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Week In The News: Cantor Defeated, Iraq In Crisis, Teacher Tenure Turmoil

With Michael Crowley of TIME Magazine, Ryan Grim of the Huffington Post and On Point news analyst Jack Beatty.

Refugees fleeing from Mosul head to the self-ruled northern Kurdish region in Irbil, Iraq, 350 kilometers (217 miles) north of Baghdad, Thursday, June 12, 2014. The Islamic State of Iraq and the Levant, the al-Qaida breakaway group, on Monday and Tuesday took over much of Mosul in Iraq and then swept into the city of Tikrit further south. (AP)

Refugees fleeing from Mosul head to the self-ruled northern Kurdish region in Irbil, Iraq, 350 kilometers (217 miles) north of Baghdad, Thursday, June 12, 2014. The Islamic State of Iraq and the Levant, the al-Qaida breakaway group, on Monday and Tuesday took over much of Mosul in Iraq and then swept into the city of Tikrit further south. (AP)

Upset in Washington this week.  Eric Cantor’s.  And an astonishing unraveling in Iraq.  Black-clad, harsher-than-al-Qaeda militants streaming in from civil war-wracked Syria.  Taking Mosul, then city after city, sweeping toward Baghdad.  Where US soldiers died by the thousands, now a collapse in days.  Eric Cantor’s defeat by a Tea Party novice, an earthquake on Capitol Hill.  GOP regrouping.  Rethinking.  We’ve got more, sickening school shooting.  World Cup.  Hillary Clinton on a big press tour.  This hour On Point:  our weekly news roundtable goes behind the headlines.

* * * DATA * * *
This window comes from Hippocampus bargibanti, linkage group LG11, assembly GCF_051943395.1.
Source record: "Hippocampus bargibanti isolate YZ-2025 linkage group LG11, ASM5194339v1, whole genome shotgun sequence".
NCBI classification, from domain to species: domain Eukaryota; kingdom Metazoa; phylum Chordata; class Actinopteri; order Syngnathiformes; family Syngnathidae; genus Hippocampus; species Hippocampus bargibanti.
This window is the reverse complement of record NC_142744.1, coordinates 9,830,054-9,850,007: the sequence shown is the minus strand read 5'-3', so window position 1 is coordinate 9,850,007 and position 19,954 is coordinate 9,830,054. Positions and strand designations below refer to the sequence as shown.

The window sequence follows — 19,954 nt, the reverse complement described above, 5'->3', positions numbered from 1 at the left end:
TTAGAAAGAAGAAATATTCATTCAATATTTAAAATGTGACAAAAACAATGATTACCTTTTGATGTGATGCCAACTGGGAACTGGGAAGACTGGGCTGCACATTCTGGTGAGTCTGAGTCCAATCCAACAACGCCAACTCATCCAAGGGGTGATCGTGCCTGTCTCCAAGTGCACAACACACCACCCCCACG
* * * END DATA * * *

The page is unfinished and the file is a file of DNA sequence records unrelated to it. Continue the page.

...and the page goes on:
– Tom Ashbrook

Guests

Michael Crowley, chief foreign affairs correspondent for TIME Magazine. (@CrowleyTIME)

Ryan Grim, Washington bureau chief for the Huffington Post. (@ryangrim)

Jack Beatty, On Point news analyst.

From Tom’s Reading List

The Wall Street Journal: Iraqi Drama Catches U.S. Off Guard — “State Department and Pentagon officials have long warned about ISIS’s desire to create an Islamic state based in the Sunni-dominated parts of Iraq and Syria. Now, current and former officials say Washington’s options for helping the Iraqi army fight back are limited—both because the threat in Iraq is so entrenched and because the U.S. hasn’t invested in building up moderate allies on the Syrian side of the border.”

Washington Post: What went wrong for Eric Cantor? “A look back at Cantor’s defeat shows that it was a real rejection by a broad swath of his district’s Republican voters. And there were warning signs that it was coming: the heckling of Cantor in that convention speech and defeats of his acolytes in low-level party elections this year.”

Los Angeles Times: California teacher tenure is struck down: Expect years of appeals — “The 16-page decision ends the process of laying off teachers based solely on when they were hired. It also strips them of extra job safeguards not enjoyed by other school or state employees. And it eliminates the current tenure process, under which instructors are either fired or win strong job security about 18 months after they start teaching.”

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ONPOINT
TODAY
Sep 19, 2014
No campaigners celebrate as results come in at the Scottish independence referendum count at the Royal Highland Centre in Edinburgh,Scotland,Friday, Sept. 19, 2014. Scottish voters have rejected independence and decided that Scotland will remain part of the United Kingdom. The result announced early Friday was the one favored by Britain's political leaders, who had campaigned hard in recent weeks to convince Scottish voters to stay. It dashed many Scots' hopes of breaking free and building their own nation. (AP Photo/David Cheskin)

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